GeekDad Review: Eccentric Cubicle

Geek Culture

eccentric cubicleeccentric cubicleO’Reilly’s Make series of books has made a name for itself with how-to books that present all manner of crazy projects that we are — theoretically — able to build ourselves. With Eccentric Cubicle, they deliver once again. However, as it’s written by Kaden Harris, you get a delightfully eccentric slant as well. Harris is Canadian but doesn’t use the Metric system. He worked as a graphic designer, a sewage treament specialist, and as a scrap yard worker (“My scrap fu is STRONG,” he says on his web site.) Funny and extremely knowledgeable, you find yourself drawn into Harris’s narrative while being continually amused by his banter.

The projects comprise the bulk of the book so I’ll start off with them. Let me just preface by saying that these projects are hard. While beginners will definitely enjoy reading the book, actually building the projects might require a decent quantity of tools and materials, not to mention considerable handiness about the workshop. Allegedly Harris sent out the plans to a number of beta testers but I have the feeling that these daring individuals were no slouches with the drill press.

Here were my three favorites:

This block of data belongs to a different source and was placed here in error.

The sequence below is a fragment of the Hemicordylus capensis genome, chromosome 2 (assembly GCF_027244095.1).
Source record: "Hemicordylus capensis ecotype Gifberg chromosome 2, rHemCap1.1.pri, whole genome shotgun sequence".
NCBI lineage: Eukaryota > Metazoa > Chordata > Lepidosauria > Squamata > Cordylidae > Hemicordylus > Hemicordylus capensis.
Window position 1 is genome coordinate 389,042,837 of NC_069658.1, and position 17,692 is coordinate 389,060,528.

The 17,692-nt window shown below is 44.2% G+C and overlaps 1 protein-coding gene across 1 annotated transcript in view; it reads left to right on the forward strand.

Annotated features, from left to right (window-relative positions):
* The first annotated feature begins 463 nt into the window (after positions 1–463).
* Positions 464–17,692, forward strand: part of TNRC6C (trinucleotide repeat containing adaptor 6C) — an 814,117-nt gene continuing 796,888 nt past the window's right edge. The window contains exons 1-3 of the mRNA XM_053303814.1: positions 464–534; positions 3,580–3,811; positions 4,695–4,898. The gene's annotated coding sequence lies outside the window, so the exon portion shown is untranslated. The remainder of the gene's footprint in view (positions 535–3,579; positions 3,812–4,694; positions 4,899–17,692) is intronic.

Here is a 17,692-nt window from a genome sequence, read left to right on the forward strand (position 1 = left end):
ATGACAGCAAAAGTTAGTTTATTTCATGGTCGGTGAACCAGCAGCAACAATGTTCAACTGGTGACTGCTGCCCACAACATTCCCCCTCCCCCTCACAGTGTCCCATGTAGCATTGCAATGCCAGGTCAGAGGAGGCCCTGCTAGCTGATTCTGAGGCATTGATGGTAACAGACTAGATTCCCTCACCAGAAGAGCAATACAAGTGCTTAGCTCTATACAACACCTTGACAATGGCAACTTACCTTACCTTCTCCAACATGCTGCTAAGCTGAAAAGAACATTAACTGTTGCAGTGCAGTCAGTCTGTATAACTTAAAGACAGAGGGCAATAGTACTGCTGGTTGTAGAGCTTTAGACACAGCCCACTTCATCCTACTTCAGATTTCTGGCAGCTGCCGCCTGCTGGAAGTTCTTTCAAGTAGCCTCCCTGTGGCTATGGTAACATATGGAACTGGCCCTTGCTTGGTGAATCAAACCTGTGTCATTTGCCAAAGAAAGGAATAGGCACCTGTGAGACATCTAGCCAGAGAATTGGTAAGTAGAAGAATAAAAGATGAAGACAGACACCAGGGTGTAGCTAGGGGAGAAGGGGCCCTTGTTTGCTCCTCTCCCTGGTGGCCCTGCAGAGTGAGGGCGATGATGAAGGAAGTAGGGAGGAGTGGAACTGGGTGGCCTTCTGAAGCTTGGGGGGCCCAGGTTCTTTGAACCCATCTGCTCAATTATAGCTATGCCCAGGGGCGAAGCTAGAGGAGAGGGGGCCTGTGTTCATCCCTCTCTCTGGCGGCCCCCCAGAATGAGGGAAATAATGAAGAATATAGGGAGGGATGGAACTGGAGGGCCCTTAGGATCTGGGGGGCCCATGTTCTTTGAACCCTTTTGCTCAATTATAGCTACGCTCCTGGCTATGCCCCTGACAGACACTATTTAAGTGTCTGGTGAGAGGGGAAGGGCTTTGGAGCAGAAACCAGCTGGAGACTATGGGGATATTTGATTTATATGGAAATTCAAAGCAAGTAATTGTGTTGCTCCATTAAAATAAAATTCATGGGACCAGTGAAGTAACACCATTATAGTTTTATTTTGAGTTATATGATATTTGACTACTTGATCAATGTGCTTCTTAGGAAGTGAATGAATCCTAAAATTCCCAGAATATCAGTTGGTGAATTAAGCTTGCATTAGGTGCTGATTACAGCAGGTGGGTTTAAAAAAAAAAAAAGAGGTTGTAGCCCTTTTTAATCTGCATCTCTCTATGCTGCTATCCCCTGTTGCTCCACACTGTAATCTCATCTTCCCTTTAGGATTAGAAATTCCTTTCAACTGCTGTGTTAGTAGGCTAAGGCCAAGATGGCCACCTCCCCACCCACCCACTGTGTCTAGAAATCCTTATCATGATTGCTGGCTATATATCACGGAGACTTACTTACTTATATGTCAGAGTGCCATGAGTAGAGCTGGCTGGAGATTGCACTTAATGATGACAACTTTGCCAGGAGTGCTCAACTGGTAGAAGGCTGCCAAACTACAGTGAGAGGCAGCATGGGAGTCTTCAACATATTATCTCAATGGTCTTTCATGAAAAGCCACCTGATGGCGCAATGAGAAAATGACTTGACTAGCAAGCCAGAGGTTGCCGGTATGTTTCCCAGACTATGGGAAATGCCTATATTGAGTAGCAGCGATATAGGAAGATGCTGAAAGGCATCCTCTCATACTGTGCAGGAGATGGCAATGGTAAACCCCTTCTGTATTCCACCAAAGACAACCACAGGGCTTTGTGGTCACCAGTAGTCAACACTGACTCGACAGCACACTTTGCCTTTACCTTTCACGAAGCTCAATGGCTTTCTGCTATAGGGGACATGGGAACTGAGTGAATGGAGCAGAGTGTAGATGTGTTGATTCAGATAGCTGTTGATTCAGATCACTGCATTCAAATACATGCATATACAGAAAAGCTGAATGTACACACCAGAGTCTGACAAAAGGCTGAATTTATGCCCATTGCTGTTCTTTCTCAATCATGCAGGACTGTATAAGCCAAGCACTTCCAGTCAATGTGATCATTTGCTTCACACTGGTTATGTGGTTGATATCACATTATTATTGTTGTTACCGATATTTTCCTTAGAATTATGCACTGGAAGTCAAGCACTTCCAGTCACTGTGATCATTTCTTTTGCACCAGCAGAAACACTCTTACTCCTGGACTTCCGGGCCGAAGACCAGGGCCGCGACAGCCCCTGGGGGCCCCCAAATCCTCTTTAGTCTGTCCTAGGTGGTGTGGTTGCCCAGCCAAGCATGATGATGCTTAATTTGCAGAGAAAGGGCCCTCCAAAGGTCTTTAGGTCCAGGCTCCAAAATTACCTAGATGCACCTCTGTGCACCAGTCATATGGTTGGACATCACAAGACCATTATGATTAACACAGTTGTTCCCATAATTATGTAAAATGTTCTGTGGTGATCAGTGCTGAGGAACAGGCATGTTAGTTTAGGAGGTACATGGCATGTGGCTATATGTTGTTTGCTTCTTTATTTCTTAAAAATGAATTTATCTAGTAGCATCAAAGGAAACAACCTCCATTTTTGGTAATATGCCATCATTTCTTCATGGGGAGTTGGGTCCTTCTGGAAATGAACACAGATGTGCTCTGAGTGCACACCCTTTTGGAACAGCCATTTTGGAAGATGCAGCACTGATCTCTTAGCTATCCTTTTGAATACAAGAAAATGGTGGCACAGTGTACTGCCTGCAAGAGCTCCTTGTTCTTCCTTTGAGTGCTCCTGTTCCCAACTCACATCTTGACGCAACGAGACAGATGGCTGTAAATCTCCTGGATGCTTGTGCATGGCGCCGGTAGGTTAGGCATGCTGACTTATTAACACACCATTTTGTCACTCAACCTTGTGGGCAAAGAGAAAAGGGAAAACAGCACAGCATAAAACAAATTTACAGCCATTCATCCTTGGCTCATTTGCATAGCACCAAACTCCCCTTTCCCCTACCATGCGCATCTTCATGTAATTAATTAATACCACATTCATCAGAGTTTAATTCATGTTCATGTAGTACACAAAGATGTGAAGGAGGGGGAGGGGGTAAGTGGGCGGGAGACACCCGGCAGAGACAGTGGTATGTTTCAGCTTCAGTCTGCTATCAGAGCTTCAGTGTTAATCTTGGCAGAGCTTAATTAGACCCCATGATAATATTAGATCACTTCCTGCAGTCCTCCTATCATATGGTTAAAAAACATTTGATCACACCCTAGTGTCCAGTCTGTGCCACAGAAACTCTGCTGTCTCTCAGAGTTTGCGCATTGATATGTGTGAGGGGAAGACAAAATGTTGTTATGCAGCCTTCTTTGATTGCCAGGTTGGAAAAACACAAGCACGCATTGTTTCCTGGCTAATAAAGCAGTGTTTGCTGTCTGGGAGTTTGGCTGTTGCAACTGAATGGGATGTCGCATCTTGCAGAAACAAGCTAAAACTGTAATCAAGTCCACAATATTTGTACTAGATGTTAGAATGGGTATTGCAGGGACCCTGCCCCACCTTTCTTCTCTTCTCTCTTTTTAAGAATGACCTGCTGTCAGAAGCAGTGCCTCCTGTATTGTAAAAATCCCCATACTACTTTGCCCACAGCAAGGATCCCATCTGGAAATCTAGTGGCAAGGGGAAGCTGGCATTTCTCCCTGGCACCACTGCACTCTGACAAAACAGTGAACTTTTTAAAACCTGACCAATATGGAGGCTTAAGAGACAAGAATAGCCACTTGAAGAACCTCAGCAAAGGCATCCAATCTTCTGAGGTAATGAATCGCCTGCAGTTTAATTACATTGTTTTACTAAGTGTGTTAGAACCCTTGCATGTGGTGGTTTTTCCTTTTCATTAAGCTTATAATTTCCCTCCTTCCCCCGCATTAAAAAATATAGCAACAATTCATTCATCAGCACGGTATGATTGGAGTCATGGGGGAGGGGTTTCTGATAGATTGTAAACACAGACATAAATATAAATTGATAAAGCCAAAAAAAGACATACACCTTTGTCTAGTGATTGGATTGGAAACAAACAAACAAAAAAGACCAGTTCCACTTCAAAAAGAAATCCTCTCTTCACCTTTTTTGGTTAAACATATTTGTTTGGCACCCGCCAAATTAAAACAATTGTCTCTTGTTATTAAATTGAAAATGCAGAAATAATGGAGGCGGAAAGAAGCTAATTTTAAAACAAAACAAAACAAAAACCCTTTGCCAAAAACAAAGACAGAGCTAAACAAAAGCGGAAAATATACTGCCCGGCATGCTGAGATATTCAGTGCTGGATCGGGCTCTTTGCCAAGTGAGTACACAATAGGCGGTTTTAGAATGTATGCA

Liquid Light Meets the Disko Skull: Think of those gadgets that project trippy light effects, kinda like having a pan of colored oil and water on an overhead projector. Only the projector is stuck inside a PVC segment and pointed at a rotating mirror skull!

Haze-o-Matic 3000: Basically a fog machine, but this one is steampunky and ornate with bellows and tubes everywhere. Way cool.

Hammerhead Live Mechanical Drum Machine: Amazing-looking analog drum machine that bangs on drums and cymbals with wee drumsticks.

The other projects in the book include Active Deskchop (a guillotine!), BallistaMail (a desk-mounted crossbow that shoots mail tubes), Maple Mike (golf ball launcher), DeskBeam Bass (turns your desk into a giant speaker), the Gysin Device (psychadelic spinner that allegedly induces an alpha state in your brain) and iBlow USB Bubble Machine (a quickie bubble maker). Densely packed with information, Eccentric Cubicle supplements the amazing projects with a series of “nano projects” that read as small tutorials. One covers home brewed wood finishes. Another helps you make a retractable electrical cord. This sort of thing can only add value to an otherwise outstanding read.

One quibble: The book is called Eccentric Cubicle but I gotta say the connection to the workplace is a little thin. However, these projects are plenty cool wherever you build them. Anyway, as I’ve often said about DIY books, you can have tons of fun simply reading the book. Harris is an engaging and downright funny writer who is constantly including sassy asides, historical trivia, and jokes. For example, on the bubble machine project, he included 6 large grapefruits and a volleyball net into the parts list, just for yucks. A lot of DIY books are dry and to-the-point. Not this one.

Eccentric Cubicle is an educational and entertaining read, whether or not you want a mail-flinging ballista on your desk.

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